Da Vinci’s ‘Salvator Mundi’

When Willem de Kooning’s Interchange was sold for $300 million in 2015, many art lovers started wondering: “what price would a masterpiece by an old master fetch if sold?” A logical question to which it was impossible to find an answer…until a couple of weeks ago. For a decade now, the most expensive paintings ever sold featured artworks by Impressionists, Post-Impressionists and Abstract Expressionists (the usual suspects: Gauguin, Cezanne, Pollock and company).

Few Renaissance and Baroque masterpieces are owned by individuals, and even fewer could be offered for sale. Such was the case with Leonardo Da Vinci’s ‘Salvator Mundi’, commissioned by King Louis XII of France around the year 1500. The painting was eclipsed by other masterpieces realized by Da Vinci like The Mona Lisa, the Last Supper and Virgin of the Rocks, specially that it was ‘lost’ and forgotten for centuries, until it resurfaced to the public in 2011 at the National Gallery Museum in London.
Auctioned last week in New York, Salvator Mundi sold for $450 million (auction house fees included), setting a record that might stand the test of time for quite some time. The painting shows Christ holding a transparent crystal orb in one hand, while the other hand blesses the viewer. The crystal orb looks nothing like our world, for he said “My kingdom is not of this world.” His fingers, hairlocks and face seem all seem to dissolve into the surroundings, an exquisite demonstration of Da Vinci’s perfection of the sfumato technique. Then comes the famous trompe-l’œil, a coessential Da Vinci trick of composition: is Christ smiling to us?

One cannot possible ignore the intense blue color of the Christ’s robe in this painting. Known as ‘ultramarine’, this color was obtained using the powder of lapis lazuli, a semiprecious stone which, at the time, was imported from Afghanistan! The name ultramarine alludes to the fact that it came from a faraway country through Venetian and Genoese ships. In comparison to cobalt or azurite, ultramarine produced from lapis lazuli does not fade or change color.
Attributing Salvator Mundi to Da Vinci is not universally accepted. Da Vinci never signed his works, and less than twenty paintings can be attributed to him with relative certainty, most of them Madonnas or portraits. A polymath in every sense of the world, Da Vinci had a reputation for not finishing much of what he had begun. Painter, sculptor, engineer, mathematician and inventor, his genius seems to have kept him constantly distracted by new ideas, but some of his experiments proved catastrophic, using painting techniques that proved unstable and unsuitable for the supports to which they were applied.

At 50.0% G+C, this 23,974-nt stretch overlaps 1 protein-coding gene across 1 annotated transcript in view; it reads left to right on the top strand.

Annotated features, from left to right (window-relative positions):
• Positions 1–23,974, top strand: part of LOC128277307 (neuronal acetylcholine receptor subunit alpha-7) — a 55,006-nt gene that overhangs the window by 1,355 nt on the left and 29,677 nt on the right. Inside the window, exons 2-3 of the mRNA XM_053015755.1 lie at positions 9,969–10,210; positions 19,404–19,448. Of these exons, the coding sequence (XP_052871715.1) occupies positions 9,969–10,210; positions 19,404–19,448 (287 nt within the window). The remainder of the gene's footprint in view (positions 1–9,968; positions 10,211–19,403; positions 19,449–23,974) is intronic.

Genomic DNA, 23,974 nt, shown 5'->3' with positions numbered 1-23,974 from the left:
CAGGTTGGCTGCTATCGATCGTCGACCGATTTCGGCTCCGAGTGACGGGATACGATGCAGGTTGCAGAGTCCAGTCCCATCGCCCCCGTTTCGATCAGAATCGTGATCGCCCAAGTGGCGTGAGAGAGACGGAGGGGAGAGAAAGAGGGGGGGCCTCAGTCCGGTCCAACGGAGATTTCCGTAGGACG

Why would someone pay 450 million dollars for a Da Vinci? For one thing, the ‘discovery’ of Salvator Mundi sent strong shockwaves across the art community around the world, for all of Da Vinci’s works are in museums around the world (the Uffizi, the Louvre, the Hermitage, etc.) and none of his works are offered for sale. We would never really know the exact motives of the buyer. Is it a true passion for Da Vinci and his art? Is it a decision motivated by religious zeal and an admiration for the representation of Jesus Christ in the painting? Is it an investment where the painting serves as store of value? Big art auctions are difficult to expect, let alone explain. Art, when traded as a commodity, follows the market laws of supply and demand, and yet, it has its own peculiarities. Pricing is not based on labor hours, but rather on a complex set of values, some intrinsic, some perceived, that involve the sentimental value, the halo effect of the artist, the historical value of the artwork, its aesthetic quality, to the end of a very long list. Not even the most experienced and reputed auctioneers would have guessed that Salvator Mundi would fetch such a price! Now the question becomes: when would that record be broken again?

So far, the top five most expensive paintings ever sold are:
1. Salvator Mundi by Da Vinci – $ 450 million in 2017
2. Interchange by Willem de Kooning – $ 303 million in 2015
3. Card Players by Paul Cezanne – $ 266 million in 2011
4. When will you marry? by Paul Gauguin – $ 210 million in 2014
5. 17A by Jackson Pollock – $ 200 million in 2015

Click any image below to enlarge it.


The Last Supper and the Colors of Christ